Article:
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POV Tips in Fiction

POV Tips in Fiction

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Published by C. Patrick Schulze
How to Use Point of View in Novels
How to Use Point of View in Novels

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Published by: C. Patrick Schulze on Nov 18, 2009
Copyright:Attribution Non-commercial


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POV Tips in FictionLast night I was working with my critique group and they stunned me with some ofthe errors they found still hidden within my novel, “Born to be Brothers.” Two,(count ‘em), of those errors were in Point of View, or as its know, POV. With lastnight’s lesson clear in my mind, I thought today’s post should encompass thatgreat bugaboo, Point of View.Let’s first try to understand what POV is. In a sound bite, it’s who is tellingthe story. Is a single character narrating what is going on, or are a number, oreven all the characters, telling the reader what is happening? POV is nothing morethan the writer’s method of determining which character is presenting thenarrative.See, it’s not all that mysterious.As to the types of POV, there are four perspectives for telling your story, thoughsome say there are five. Regardless, my focus will be with the three most common,and then primarily upon the Third Person, as it is the most common in fiction.Know that each POV has its advantages, disadvantages and typical uses.They three major types, with primary subdivisions are:First Person POVSecond Person POVThird Person POVo Limitedo Omnisciento ObjectiveKeep in mind when you write, you’ll settle into the one or two POV’s that servesyour storytelling and writing style. In fiction, the primary POV is Third Person.Let’s define these POV’s.First Person POVFirst Person POV has the writer, or narrator, personally telling the story. Ineffect, the narrator is speaking to his readers about what is transpiring and itcan be told in either present or past POV. It is most often used when one isauthoring a book about ones’ personal experiences or opinions. You’ll see thewriter using the common pronouns of I, me, my, mine, we, our and ours. It can fitinto fiction, but is widely used in memoirs.An example sentence is:As I looked at Jill, I knew she was upset.Second Person POVThink of this as how to write an instruction manual and extensive use of the word,“you.” This POV is rarely used in fiction as it simply tells the reader what thecharacters are doing and what they see.It is an awkward way to write with limited access to creativity. However, it doesgrab the reader’s attention. It can also exist in past and present forms.An example sentence is:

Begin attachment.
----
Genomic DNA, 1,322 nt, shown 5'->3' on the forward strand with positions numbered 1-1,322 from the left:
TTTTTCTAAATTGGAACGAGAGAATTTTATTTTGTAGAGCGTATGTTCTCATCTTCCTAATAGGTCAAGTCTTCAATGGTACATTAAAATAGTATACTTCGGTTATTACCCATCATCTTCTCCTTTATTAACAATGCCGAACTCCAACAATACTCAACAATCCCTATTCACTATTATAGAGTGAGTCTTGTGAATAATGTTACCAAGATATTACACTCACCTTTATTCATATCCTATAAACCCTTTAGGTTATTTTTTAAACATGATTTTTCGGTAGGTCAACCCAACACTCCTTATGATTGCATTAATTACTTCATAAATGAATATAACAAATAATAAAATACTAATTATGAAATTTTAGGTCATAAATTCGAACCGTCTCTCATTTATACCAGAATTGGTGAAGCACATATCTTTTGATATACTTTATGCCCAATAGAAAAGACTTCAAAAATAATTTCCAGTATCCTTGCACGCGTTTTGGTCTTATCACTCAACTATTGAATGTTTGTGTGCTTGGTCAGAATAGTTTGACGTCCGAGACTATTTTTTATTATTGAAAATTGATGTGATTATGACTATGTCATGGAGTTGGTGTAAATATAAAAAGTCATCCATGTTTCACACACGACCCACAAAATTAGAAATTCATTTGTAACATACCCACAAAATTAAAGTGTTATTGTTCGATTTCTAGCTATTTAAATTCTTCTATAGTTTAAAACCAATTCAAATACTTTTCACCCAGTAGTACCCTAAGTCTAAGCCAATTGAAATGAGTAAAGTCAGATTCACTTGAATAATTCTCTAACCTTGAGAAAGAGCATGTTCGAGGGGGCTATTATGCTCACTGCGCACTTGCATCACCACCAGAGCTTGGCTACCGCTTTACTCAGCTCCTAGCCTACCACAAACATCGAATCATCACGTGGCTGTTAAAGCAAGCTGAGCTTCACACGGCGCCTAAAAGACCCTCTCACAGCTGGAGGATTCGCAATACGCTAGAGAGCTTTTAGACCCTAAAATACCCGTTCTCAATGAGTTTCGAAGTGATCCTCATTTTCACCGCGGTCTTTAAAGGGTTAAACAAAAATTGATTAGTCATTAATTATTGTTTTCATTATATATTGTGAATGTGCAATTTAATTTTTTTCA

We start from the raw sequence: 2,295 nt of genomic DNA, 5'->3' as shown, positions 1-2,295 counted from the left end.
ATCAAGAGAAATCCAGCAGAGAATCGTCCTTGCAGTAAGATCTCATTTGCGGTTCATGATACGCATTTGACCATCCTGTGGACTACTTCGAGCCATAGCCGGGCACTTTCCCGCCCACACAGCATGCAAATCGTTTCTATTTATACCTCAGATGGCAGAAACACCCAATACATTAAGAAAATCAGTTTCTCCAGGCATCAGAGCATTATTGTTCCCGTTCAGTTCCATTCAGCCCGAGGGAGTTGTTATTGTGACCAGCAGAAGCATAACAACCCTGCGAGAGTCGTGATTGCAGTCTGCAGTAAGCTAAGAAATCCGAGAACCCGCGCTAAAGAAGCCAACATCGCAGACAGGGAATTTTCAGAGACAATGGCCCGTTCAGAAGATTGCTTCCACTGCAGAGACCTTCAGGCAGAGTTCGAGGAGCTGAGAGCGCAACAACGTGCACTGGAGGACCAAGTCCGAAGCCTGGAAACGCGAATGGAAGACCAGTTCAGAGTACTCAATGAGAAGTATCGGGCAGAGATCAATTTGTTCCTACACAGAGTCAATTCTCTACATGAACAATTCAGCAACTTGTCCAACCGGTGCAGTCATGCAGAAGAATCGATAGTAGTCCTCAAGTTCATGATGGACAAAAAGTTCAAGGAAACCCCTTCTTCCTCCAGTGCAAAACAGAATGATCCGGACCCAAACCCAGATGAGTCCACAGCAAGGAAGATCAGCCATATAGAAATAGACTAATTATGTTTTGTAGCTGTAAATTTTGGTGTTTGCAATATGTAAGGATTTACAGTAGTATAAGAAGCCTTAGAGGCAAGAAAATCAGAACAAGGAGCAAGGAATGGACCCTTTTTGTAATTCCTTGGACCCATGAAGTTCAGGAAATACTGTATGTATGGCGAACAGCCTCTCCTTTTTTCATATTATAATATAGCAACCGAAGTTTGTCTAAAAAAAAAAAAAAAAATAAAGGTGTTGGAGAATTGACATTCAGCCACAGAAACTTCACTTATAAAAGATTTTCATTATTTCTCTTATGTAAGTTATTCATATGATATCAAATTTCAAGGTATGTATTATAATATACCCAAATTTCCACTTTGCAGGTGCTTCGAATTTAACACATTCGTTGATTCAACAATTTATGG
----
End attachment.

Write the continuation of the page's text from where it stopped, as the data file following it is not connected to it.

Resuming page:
You, Jill, will then purse your lips and furrow your brow.Third Person POV has three subtypes and we’ll discover each on its own.o Third Person - Omniscient POVThird Person Omniscient POV is having all the major characters in your noveltelling the story.What is nice about this POV is the freedom it affords. The author can tell thereader what everyone’s motivations are and what it is they are thinking. Itallows the writer to give or withhold information at will.The difficulties lie in lack of control and its potentially cumbersome nature. Ifyou are not careful, by showing what inside every character’s head, the readerreceives too much information and can become frustrated as your POV losescohesion.You overcome this issue by consistency in your POV and have only one persontelling the story at a time. Also, eliminate any information that is not pertinentto the story. Have each chapter focus on one individual will help eliminate “head-hopping,” or jumping from one character’s POV to another within chapters.Your example:Jack wondered what Jill was thinking while Jill knew quite well whatthoughts rattled around Jack’s mind. Bill was surprised by what Jill was thinking.(See how this can get out of hand?)oThird Person - Limited POVThird Person Limited POV is perhaps the easiest to utilize and most popular whenwriting novels. Here the author writes from a single person’s vision throughoutthe entire book. In third person POV, you’ll see pronouns such as she, he, her,him, hers, his, it, its, they, them, theirs.The disadvantages come with the writer’s limitation as to who sees what. Thecharacter telling the story cannot get into the head of another to read histhoughts. He can only surmise what the other guy is thinking by that person’sfacial expression, actions and such. It’s also very easy to shift out of this POV.Your example:Jak understood Jill’s irritation, for her pursed lips and furrowed brow toldhim everything he needed to know.oThird Person Objective POVIn this POV, the author only tells his readers what happens by way of action ordialogue. Their characters’ feelings or thoughts are never revealed. It’s not themost effective POV for fiction.Your example is:Jack watched Jill furrow her brow and pinch her face.

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